The Discreet Charm of the Bourgeoisie Screen 14 articles

The Discreet Charm of the Bourgeoisie

1972

The Discreet Charm of the Bourgeoisie Poster
  • The producer Serge Silberman told me that Bunuel [sic] had been depressed when he made "Tristana" largely because he was approaching his 70th birthday, but that once he had survived 70th birthday he became a new man. And that seems to be as good an explanation as any for what is most miraculous about "The Discreet Charm of the Bourgeoisie," i.e., its buoyancy and ebullience, its youthful high spirits and farcical sobriety.

  • If LE CHARME DISCRET DE LA BOURGEOISIE registers as the funniest Buñuel film since L’AGE D’OR, probably the most relaxed and controlled film he has ever made, and arguably the first contemporary, global masterpiece to have come from France in the 70s, this is chiefly because he has arrived at a form that covers his full range, permits him to say anything — a form that literally and figuratively lets him get away with murder.

  • Such sequences of rapid, subtle, dizzying dissonances and incongruities—in effect, twists—give the film that hilarious onirism which is also close to the uncertainties and ambivalences of real or feigned attitudes in informal, off-the-cuff, oral culture. The themes of food and drugs modulate into that of poisonings, and the film's subtitles might be "You are what you eat" and "You dream what you aren't."

  • As Buñuel makes us fall for the same trick again and again and again, you’re tempted to chuckle and protest like an overpampered guest: “All this for us, Don Luis! Please, you outdo yourself!” Buñuel’s sleight of hand is exquisite, the tone perfectly controlled, the pacing not hurried by so much as a beat at any moment. This has to be one of the most completely realized comedies ever made, and, in its odd way, one of the most civilized.

  • Time is banished here, as politics intrude, death knocks, circumstances are misperceived and dreams are tethered to dreams within dreams. There is no through-line to a perceivable start and the Möbius strip of it all happens to be Buñuel at his most blatantly, accessibly fun. "What else is there at my age?" he seemed to ask.

  • Buñuel creates an absurdly comic and wickedly incisive portrait of the meaningless social rituals and polite hypocrisy of the upper middle class in The Discreet Charm of the Bourgeoisie. By interweaving exaggerated reality with lucid dream sequences, Buñuel blurs the distinction between civilized behavior and social indictment.

  • If The Discreet Charm Of The Bourgeoisie no longer stings as social critique, it still works as a cinematic parlor trick, stacking flashbacks and dream sequences with the giddy surrealism of the endless car pile-up in Godard's Weekend. Moving from vicious satirist to merry prankster, Buñuel lost little vitality in the transition.

  • A vintage as dry as an aged martini, Luis Buñuel's Academy Award-winning The Discreet Charm of the Bourgeoisie is not among the director's most lucid critiques of bourgey foolishness, though it remains delectable as a series of wry goosings. Its memorable set pieces, like coal being heaped into the engine of a speeding locomotive, fuel a dream-like narrative that moves forward with a stunning comic fierceness.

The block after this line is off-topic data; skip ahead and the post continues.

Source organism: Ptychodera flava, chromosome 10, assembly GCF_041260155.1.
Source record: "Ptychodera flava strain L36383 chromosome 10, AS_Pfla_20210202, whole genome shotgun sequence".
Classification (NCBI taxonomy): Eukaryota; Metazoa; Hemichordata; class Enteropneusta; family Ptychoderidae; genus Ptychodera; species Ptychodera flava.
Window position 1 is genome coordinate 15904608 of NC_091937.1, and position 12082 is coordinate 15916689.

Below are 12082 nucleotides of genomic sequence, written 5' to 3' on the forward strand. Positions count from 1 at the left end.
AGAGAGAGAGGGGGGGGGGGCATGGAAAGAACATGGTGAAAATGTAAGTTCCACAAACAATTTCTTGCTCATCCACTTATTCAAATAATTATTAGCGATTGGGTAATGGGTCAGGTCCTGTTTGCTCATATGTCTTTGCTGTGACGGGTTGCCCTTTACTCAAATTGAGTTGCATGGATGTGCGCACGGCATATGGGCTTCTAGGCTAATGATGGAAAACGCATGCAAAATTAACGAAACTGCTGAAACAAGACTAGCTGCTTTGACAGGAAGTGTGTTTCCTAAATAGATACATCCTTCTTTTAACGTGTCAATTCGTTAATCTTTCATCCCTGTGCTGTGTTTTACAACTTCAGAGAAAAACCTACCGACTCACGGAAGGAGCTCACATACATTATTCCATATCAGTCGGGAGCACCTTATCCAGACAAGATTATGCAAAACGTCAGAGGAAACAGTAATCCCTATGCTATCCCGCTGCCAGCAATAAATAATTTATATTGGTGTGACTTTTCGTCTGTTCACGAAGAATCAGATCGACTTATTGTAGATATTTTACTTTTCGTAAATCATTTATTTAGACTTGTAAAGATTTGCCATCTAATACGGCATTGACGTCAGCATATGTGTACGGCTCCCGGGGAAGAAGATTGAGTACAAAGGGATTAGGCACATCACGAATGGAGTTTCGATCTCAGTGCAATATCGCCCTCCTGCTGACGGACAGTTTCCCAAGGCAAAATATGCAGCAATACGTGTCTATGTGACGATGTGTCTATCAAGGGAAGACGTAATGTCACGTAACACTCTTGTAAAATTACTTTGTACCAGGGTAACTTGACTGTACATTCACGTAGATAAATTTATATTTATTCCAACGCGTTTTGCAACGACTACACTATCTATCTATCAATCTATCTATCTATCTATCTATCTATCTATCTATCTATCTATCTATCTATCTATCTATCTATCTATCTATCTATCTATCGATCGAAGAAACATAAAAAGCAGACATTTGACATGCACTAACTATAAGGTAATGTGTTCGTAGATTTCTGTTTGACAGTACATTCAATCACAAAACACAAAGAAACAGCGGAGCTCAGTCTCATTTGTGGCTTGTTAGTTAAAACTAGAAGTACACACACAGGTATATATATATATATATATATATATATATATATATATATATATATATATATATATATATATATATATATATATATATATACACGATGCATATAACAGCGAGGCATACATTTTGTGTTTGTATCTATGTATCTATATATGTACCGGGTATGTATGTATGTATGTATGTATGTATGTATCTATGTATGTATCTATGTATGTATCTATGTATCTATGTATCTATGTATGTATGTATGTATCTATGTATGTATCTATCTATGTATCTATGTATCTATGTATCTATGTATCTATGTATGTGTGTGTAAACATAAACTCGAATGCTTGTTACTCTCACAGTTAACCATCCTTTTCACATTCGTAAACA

• Luis Buñuel's 1972 film boasts one of the best titles in movie history and a cast to match... Buñuel invites us to savor their endless frustration and feast on their irrational impulses. Blithely discontinuous, Discreet Charm has echoes of Buñuel's early surrealist films, although its episodic, interlocking stories suggest the influence of The Saragossa Manuscript and Godard's Weekend.

  • It's all simultaneously scathing and delightful, a potent combination that's very rarely attempted and virtually never as expertly sustained as it is here.

  • It's arguably the Spanish surrealist's most accessible late-period masterwork, consistently amusing in its champagne-dry wit, even if it's never quite as trenchant in its autopsy of bourgeois complacency as, for instance, That Obscure Object of Desire. Buñuel and scriptwriter Jean-Claude Carrière supply the film's stellar cast (a veritable rogues' gallery of French art-house cinema) with an inexhaustible menu of absurd situations to overcome if they ever hope to complete their quixotic quest.

  • Forever the saboteur of cultural and societal charades, Buñuel shattered the complacency of modern viewers by creating a disquieting work that expressed his resistance to bourgeois values... The grotesquely surreal nature of The Discreet Charm of the Bourgeoisie shakes us to the core. But its playful form, exquisite irony and magical ambiguity provoke a sado-chuckle from deep within us.

  • What makes the movie so strange and transfixing is the characters' dry mannerisms in even the most outré circumstances... For all its intricate symbols and confounding narrative, Discreet Charm is never a "difficult" film. That is in part because it seems so comfortable in its milieu; despite the movie's pointed weirdness, you can lose yourself in it. Buñuel understood this world intimately:

  • There is no tedium in this continual anti-narrative acquiescence, even if we, too, temper our prospects and welcome irrational contradictions, deceptions, and a stream-of-conscious coordination of defeated momentum. Instead, we marvel at the clever capriciousness and the humorous inventiveness.

More Links